If you were a public official and were faced with the prospect of spending $2 million or $3 million to expand an animal shelter, would you consider using the money to sterilize just about every animal in the county instead?
That’s the kind of question that occurs to Tim Holifield, a retired constable who runs animal shelters for Montgomery County and the city of Conroe.
He’s good with numbers and measurements — and he’s fond of an old country saying: It’s better to fix the leak rather than buy a bigger bucket to catch the drip. What he means is that it’s better to reduce the number of animals coming into a shelter rather than building bigger shelters and adding more staff.
One of the best ideas floating around these days is a proposal to ask Holifield to come to take a look at the Galveston County Animal Resource Center. That’s an excellent suggestion.
Public officials across much of Galveston County have been discussing the center’s proposed budget. The shelter in Texas City is funded by the county and several cities within the county. Some cities — such as Galveston and League City — operate their own shelters. The Galveston County Health District has oversight of the Animal Resource Center.
The budget discussions have not been promising. The organization of the county’s shelter is such that one of the cities can effectively block any budget increase. The county’s population is growing. More animals are coming into the shelter. Some shelter officials are concerned that they won’t be able to keep employees without a raise. Doing things as they’ve always been done just isn’t going to work.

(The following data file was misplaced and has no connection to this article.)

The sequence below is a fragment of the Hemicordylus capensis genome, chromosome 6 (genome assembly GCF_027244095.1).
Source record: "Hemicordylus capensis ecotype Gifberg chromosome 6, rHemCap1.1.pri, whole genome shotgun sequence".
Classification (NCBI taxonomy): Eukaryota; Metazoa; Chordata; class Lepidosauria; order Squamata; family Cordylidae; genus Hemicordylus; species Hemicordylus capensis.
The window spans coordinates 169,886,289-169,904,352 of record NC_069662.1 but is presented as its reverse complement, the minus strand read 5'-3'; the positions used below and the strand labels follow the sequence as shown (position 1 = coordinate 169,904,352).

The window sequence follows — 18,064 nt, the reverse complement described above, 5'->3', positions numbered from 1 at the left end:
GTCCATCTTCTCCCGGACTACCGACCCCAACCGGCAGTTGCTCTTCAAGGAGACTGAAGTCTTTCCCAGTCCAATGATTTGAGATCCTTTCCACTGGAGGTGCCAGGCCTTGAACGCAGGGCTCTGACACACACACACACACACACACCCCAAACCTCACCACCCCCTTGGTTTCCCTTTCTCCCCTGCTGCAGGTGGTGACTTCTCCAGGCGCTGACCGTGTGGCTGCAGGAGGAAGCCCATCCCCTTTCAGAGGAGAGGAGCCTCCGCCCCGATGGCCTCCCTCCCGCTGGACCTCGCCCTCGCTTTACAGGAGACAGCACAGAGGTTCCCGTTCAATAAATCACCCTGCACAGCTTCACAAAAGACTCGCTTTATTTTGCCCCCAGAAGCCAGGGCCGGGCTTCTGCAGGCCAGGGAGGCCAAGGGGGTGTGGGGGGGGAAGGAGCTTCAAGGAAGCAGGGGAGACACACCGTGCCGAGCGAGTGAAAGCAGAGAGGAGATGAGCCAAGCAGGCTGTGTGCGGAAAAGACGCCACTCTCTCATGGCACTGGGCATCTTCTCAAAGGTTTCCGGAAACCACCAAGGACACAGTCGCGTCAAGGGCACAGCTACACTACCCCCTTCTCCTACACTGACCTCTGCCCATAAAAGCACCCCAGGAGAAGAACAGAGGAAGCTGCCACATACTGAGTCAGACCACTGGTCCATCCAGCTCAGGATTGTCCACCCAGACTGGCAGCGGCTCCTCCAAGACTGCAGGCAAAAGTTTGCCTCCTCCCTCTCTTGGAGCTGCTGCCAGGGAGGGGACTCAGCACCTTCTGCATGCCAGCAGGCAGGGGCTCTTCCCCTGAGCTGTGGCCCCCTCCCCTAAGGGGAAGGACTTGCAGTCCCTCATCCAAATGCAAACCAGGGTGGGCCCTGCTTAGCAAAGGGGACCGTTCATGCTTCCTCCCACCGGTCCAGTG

That’s why it would be good to get a fresh perspective.
When he was constable, Holifield was asked to take over Montgomery County’s animal shelter twice. When he retired in 2012, he formed a private company and was awarded the contract for operating the shelter. This year, the city of Conroe contracted with his company to operate its shelter.
When Holifield took over Montgomery County’s shelter, the euthanization rate was 86 percent. Today, about two-thirds of the animals leave the shelter alive.
The cost per animal is $56 at the Montgomery County shelter. Many other shelters report numbers between $100 and $150.
What those figures suggest is that Holifield and his company have figured out how to do a lot with relatively little.
Rather than competing with local veterinarians, Holifield worked out contracts with them for low-cost sterilizations. The shelter in Montgomery County puts out daily reports on the animals it takes in. As a result, rescue groups work with the shelter to claim suitable animals, to take temporary custody of injured animals and to help find the owners of lost pets.
Galveston County ought to take advantage of his advice. It almost certainly would save lives.